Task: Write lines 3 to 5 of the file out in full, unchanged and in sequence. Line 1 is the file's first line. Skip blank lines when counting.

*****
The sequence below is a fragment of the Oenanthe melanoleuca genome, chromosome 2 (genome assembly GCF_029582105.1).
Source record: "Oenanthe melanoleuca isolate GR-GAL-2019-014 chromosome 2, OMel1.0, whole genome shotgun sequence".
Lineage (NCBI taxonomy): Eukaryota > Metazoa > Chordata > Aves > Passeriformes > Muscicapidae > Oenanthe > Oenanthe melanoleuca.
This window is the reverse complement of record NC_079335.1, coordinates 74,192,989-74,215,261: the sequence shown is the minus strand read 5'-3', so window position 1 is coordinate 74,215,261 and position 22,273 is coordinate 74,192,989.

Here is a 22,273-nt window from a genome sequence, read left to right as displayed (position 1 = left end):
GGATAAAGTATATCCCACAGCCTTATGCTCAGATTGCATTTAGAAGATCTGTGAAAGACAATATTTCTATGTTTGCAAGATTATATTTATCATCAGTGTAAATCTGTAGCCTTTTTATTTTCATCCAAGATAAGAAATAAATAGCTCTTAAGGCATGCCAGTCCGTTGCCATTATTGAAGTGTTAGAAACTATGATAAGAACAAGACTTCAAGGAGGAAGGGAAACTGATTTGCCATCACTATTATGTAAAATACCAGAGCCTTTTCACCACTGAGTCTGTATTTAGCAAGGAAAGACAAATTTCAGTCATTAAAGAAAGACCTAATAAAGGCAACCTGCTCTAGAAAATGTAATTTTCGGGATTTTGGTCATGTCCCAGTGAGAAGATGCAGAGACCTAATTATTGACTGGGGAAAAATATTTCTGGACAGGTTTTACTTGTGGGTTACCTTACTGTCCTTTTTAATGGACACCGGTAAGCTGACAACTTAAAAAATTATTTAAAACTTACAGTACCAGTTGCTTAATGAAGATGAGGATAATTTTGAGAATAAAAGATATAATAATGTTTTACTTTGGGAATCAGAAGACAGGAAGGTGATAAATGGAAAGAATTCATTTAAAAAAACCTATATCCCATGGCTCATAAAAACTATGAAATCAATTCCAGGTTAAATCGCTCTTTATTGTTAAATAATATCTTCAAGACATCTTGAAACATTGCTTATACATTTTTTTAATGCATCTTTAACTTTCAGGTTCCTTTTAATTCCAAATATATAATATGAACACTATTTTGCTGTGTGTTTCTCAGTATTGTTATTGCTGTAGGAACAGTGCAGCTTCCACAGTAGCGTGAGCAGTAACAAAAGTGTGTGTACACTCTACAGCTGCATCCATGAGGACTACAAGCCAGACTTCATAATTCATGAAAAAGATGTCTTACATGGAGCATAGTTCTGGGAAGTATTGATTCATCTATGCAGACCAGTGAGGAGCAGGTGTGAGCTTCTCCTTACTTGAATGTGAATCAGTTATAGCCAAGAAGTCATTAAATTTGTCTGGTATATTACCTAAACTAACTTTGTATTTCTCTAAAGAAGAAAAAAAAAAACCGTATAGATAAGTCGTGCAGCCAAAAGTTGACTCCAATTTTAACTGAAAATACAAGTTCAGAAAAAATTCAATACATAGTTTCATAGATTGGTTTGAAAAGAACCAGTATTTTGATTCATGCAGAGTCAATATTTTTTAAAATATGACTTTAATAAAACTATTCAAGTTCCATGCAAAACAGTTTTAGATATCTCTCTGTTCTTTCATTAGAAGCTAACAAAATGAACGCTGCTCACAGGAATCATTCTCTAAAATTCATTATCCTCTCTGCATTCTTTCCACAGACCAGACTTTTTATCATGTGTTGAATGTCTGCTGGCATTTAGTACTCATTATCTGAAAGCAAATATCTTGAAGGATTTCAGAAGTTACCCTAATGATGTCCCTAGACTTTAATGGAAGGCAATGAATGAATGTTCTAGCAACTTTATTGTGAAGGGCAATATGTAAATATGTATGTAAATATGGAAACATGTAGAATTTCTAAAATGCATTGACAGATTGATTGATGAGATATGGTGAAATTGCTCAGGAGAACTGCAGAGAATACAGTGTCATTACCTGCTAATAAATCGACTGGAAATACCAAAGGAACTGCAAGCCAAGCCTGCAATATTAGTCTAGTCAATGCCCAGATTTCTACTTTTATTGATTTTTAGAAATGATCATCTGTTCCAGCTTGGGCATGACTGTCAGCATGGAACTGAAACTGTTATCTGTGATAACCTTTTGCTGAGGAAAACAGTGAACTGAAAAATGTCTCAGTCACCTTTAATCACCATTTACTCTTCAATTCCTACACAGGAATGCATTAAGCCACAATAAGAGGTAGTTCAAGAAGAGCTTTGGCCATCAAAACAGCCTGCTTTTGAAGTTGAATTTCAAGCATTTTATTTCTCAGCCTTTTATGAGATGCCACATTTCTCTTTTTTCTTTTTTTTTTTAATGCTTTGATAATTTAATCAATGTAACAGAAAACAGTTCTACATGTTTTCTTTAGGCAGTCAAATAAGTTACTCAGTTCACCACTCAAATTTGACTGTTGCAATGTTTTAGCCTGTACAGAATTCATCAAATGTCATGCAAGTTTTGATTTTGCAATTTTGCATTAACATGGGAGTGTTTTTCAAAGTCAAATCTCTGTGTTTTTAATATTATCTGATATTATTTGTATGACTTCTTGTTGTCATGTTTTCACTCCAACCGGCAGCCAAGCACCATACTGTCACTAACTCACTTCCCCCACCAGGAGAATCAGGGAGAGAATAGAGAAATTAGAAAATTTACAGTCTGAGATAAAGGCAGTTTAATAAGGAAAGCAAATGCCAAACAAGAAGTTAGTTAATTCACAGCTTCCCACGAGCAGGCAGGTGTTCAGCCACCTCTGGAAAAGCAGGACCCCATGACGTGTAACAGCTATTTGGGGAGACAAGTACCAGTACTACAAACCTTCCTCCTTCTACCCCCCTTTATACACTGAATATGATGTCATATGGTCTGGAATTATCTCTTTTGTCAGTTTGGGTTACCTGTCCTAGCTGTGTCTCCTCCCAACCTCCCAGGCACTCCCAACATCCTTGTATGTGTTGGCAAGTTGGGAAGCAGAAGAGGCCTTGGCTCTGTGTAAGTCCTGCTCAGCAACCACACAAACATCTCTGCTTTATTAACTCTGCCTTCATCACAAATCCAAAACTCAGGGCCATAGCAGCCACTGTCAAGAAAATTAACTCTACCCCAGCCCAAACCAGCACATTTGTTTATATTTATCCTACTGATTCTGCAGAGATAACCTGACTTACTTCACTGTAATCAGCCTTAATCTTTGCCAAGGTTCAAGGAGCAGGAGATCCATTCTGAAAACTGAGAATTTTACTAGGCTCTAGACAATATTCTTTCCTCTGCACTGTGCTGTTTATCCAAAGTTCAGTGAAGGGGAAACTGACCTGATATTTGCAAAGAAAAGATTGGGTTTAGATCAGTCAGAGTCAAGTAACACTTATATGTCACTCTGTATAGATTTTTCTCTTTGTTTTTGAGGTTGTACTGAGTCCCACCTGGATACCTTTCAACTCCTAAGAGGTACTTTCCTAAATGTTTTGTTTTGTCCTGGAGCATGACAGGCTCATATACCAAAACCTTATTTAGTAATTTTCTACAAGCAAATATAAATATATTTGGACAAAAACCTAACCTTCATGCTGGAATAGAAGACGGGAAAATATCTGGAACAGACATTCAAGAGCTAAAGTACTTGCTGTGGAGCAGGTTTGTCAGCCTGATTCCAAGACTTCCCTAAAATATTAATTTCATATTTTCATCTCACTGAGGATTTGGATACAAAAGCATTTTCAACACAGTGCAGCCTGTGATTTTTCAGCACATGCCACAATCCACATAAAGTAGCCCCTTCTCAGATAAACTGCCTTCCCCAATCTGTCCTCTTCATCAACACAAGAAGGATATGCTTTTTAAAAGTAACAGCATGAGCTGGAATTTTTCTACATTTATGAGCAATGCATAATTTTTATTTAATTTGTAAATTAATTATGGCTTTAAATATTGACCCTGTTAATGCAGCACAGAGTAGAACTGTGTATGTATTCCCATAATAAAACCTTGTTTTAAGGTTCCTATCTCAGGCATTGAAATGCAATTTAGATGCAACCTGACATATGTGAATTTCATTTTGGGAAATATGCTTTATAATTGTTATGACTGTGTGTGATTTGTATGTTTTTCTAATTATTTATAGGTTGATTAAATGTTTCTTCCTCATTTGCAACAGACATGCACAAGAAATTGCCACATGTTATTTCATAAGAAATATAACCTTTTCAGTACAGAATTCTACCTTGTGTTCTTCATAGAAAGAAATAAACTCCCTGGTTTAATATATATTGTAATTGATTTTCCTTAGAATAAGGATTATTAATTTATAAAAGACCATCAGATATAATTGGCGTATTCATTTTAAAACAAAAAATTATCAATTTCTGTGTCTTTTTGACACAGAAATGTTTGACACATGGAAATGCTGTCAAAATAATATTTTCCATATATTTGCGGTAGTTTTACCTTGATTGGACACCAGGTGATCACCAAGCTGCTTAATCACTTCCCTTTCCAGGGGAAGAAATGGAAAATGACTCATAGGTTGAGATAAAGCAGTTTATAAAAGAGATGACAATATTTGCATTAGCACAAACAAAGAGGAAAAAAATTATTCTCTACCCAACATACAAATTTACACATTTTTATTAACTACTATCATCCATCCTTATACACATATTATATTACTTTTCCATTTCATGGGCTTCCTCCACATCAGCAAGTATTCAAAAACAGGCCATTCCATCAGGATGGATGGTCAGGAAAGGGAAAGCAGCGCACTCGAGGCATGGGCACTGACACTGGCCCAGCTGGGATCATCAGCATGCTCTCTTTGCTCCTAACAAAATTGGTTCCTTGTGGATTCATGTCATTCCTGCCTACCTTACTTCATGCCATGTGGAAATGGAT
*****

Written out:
Lineage (NCBI taxonomy): Eukaryota > Metazoa > Chordata > Aves > Passeriformes > Muscicapidae > Oenanthe > Oenanthe melanoleuca.
This window is the reverse complement of record NC_079335.1, coordinates 74,192,989-74,215,261: the sequence shown is the minus strand read 5'-3', so window position 1 is coordinate 74,215,261 and position 22,273 is coordinate 74,192,989.

Here is a 22,273-nt window from a genome sequence, read left to right as displayed (position 1 = left end):